Patients can now use AI to monitor their glucose levels with off-the-shelf, noninvasive wearable sensors, according to a new study published in Scientific Reports.
One significant advantage of this method, the authors explained, is that it uses ECG data—this means patients can stay informed about their health without a needing a “fingerpick test.”
“Fingerpicks are never pleasant and in some circumstances are particularly cumbersome,” Leandro Pecchia, PhD, from the school of engineering at the University of Warwick, said in a prepared statement. “Taking fingerpick during the night certainly is unpleasant, especially for patients in pediatric age.”
Pecchia and colleagues developed the technique, which can even monitor’s a patient glucose levels as they sleep, and then tested its effectiveness through two pilot studies. Overall, the method achieved an average sensitivity and specificity of 82%, which is comparable to the performance of currently available continuous glucose monitors. One reason for the team’s success is that their AI algorithm was trained using data from each individual subject, displaying the potential of personalized patient care.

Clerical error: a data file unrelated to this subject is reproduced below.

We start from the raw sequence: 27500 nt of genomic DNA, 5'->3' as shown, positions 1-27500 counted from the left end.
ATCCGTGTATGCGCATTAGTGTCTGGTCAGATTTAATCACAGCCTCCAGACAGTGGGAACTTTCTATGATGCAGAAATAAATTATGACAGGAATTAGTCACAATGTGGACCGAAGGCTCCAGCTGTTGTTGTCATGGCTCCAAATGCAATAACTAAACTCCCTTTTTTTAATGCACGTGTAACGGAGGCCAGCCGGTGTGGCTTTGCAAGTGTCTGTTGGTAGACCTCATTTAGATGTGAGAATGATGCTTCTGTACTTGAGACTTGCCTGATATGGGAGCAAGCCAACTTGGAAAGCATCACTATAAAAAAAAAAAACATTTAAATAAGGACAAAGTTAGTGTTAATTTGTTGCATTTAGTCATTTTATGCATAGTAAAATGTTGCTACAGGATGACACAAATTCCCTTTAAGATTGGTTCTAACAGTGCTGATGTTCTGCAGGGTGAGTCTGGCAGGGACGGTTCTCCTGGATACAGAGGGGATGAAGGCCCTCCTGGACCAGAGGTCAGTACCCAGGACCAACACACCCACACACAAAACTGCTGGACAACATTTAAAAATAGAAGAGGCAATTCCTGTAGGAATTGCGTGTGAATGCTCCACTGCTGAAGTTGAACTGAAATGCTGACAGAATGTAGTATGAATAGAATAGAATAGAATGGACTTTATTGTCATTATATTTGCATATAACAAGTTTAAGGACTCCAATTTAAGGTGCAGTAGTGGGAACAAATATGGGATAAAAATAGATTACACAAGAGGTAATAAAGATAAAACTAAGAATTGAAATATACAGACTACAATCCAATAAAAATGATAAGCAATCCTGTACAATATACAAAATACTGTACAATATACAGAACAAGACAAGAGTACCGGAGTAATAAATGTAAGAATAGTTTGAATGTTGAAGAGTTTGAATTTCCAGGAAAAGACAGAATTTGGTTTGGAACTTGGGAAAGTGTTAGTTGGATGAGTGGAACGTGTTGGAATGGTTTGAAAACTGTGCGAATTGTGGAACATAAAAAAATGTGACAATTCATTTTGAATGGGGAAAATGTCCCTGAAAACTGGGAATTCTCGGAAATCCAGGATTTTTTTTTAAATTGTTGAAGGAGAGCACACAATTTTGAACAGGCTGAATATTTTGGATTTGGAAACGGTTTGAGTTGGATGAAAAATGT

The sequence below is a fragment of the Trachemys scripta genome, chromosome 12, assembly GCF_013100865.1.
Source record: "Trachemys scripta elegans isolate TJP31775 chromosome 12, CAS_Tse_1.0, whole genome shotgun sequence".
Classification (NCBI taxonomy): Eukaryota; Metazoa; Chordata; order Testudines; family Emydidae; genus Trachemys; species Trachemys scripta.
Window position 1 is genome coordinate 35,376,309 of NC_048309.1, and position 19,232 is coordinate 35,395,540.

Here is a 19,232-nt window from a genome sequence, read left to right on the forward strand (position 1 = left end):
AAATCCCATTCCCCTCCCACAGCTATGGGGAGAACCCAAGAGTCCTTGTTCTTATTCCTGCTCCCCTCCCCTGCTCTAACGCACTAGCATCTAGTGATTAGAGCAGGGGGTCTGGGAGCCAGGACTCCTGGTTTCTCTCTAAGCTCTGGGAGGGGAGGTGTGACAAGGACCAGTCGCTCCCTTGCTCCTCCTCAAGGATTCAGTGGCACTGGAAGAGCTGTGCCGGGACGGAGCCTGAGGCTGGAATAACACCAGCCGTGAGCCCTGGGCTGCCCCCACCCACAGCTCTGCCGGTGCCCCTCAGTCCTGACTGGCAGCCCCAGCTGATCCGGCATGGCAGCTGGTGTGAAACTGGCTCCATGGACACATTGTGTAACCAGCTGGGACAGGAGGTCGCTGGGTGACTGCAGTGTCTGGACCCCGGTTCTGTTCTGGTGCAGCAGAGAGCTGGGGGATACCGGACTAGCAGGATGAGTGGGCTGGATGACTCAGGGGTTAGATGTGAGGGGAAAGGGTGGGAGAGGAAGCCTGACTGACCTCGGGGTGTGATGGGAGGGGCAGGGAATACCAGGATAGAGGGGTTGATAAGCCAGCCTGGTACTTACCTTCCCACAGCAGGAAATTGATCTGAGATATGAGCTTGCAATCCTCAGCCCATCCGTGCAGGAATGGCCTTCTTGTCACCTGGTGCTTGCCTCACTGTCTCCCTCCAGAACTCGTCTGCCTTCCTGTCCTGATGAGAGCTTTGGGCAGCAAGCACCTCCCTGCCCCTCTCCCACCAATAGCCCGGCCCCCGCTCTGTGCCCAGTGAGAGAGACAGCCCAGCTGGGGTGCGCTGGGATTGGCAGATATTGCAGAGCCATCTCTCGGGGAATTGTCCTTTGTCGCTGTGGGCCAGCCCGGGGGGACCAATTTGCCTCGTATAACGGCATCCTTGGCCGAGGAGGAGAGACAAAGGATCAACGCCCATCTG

“Our approach enable personalized tuning of detection algorithms and emphasize how hypoglycemic events affect ECG in individuals,” Pecchia said in the same statement. “Basing on this information, clinicians can adapt the therapy to each individual. Clearly more clinical research is required to confirm these results in wider populations. This is why we are looking for partners.”